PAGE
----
The European Physical Journal H

, Volume 38, Issue 3, pp 281–344 | Cite as

Resolution enhancement techniques in microscopy

Open Access
Article

Abstract

We survey the history of resolution enhancement techniques in microscopy and their impact on current research in biomedicine. Often these techniques are labeled superresolution, or enhanced resolution microscopy, or light-optical nanoscopy. First, we introduce the development of diffraction theory in its relation to enhanced resolution; then we explore the foundations of resolution as expounded by the astronomers and the physicists and describe the conditions for which they apply. Then we elucidate Ernst Abbe’s theory of optical formation in the microscope, and its experimental verification and dissemination to the world wide microscope communities. Second, we describe and compare the early techniques that can enhance the resolution of the microscope. Third, we present the historical development of various techniques that substantially enhance the optical resolution of the light microscope. These enhanced resolution techniques in their modern form constitute an active area of research with seminal applications in biology and medicine. Our historical survey of the field of resolution enhancement uncovers many examples of reinvention, rediscovery, and independent invention and development of similar proposals, concepts, techniques, and instruments. Attribution of credit is therefore confounded by the fact that for understandable reasons authors stress the achievements from their own research groups and sometimes obfuscate their contributions and the prior art of others. In some cases, attribution of credit is also made more complex by the fact that long term developments are difficult to allocate to a specific individual because of the many mutual connections often existing between sometimes fiercely competing, sometimes strongly collaborating groups. Since applications in biology and medicine have been a major driving force in the development of resolution enhancing approaches, we focus on the contribution of enhanced resolution to these fields.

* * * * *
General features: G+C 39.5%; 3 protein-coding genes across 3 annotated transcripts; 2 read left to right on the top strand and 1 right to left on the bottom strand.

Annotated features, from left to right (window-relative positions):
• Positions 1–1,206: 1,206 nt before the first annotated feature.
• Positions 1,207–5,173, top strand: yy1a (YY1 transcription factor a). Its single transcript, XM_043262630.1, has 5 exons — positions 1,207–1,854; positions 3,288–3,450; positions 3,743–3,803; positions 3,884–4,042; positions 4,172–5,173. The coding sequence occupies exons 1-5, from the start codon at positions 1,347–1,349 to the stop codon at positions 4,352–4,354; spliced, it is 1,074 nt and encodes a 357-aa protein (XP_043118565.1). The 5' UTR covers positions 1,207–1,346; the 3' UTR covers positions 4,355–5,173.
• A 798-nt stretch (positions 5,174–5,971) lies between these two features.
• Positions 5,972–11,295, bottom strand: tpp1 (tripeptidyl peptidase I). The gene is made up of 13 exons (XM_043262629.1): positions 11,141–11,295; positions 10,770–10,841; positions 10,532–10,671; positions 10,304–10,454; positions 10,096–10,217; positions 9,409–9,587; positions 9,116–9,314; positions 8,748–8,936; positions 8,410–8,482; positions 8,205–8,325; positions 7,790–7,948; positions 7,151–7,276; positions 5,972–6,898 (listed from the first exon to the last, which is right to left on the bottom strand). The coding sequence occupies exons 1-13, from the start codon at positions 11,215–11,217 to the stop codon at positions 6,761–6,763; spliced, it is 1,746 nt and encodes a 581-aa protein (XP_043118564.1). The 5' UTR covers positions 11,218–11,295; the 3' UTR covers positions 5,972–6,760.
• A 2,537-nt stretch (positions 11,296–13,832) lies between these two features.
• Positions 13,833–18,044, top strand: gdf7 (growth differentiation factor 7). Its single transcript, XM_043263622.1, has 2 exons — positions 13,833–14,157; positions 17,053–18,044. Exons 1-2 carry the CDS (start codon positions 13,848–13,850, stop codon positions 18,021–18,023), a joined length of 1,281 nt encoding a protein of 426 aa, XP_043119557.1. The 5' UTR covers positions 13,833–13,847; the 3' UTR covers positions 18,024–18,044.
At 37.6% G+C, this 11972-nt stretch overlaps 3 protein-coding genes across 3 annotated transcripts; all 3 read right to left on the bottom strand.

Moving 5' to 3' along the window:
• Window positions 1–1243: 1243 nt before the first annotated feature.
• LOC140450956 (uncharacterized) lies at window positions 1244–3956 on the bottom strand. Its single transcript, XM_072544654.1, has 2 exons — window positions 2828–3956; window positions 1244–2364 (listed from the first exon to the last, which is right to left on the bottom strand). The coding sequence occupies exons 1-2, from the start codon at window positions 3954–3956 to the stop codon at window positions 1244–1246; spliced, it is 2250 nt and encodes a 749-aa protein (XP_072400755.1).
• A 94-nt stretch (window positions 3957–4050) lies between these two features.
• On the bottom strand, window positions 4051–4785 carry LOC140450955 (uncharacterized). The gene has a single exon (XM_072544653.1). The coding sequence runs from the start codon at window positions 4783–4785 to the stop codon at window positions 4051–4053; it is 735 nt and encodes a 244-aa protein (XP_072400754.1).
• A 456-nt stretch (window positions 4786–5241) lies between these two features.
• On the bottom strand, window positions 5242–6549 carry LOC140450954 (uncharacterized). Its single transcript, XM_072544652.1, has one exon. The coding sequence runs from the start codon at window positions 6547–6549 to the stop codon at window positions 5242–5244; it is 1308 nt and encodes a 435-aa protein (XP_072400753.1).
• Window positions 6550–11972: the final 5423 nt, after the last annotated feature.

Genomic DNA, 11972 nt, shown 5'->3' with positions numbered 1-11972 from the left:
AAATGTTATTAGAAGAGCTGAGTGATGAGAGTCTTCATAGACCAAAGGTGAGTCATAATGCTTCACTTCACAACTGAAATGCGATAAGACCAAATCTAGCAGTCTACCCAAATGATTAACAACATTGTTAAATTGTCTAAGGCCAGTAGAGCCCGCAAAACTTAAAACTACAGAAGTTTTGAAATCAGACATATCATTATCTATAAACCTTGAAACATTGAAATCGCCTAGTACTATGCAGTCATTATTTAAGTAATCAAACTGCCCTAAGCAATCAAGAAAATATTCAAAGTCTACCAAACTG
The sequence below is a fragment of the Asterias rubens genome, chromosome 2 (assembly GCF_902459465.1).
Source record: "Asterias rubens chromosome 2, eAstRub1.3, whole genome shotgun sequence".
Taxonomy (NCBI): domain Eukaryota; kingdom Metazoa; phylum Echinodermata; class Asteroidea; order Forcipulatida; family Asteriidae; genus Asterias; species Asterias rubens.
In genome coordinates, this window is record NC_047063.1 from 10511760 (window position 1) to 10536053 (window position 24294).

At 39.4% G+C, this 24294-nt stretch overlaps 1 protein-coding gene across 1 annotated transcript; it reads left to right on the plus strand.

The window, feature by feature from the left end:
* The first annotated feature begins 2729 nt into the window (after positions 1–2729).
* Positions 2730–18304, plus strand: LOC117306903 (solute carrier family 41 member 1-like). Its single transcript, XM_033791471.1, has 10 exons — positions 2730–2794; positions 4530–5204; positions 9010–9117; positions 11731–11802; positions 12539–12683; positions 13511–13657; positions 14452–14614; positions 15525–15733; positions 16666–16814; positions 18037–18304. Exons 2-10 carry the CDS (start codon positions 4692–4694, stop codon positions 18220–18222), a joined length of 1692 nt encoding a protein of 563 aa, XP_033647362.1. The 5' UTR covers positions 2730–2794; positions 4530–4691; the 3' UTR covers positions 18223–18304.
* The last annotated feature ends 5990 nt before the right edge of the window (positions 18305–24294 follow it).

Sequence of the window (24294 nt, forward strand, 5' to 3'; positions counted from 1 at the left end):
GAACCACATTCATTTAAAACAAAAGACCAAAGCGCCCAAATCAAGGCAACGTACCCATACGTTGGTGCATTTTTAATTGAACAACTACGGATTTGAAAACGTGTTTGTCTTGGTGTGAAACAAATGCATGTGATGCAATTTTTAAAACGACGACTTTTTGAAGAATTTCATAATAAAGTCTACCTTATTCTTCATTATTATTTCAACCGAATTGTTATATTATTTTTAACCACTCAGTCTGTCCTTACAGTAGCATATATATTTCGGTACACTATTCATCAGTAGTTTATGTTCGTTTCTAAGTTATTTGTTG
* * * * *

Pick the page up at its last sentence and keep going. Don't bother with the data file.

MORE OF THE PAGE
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Copyright information

© The Author(s) 2013

Authors and Affiliations

  1. 1.Superresolution Microscopy, Institute of Molecular Biology (IMB)MainzGermany
  2. 2.Kirchhoff Institute of Physics (KIP), University HeidelbergHeidelbergGermany
  3. 3.Department of the History of Science, Harvard UniversityCambridgeUSA
  4. 4.Department of Biological Engineering, Massachusetts Institute of TechnologyCambridgeUSA

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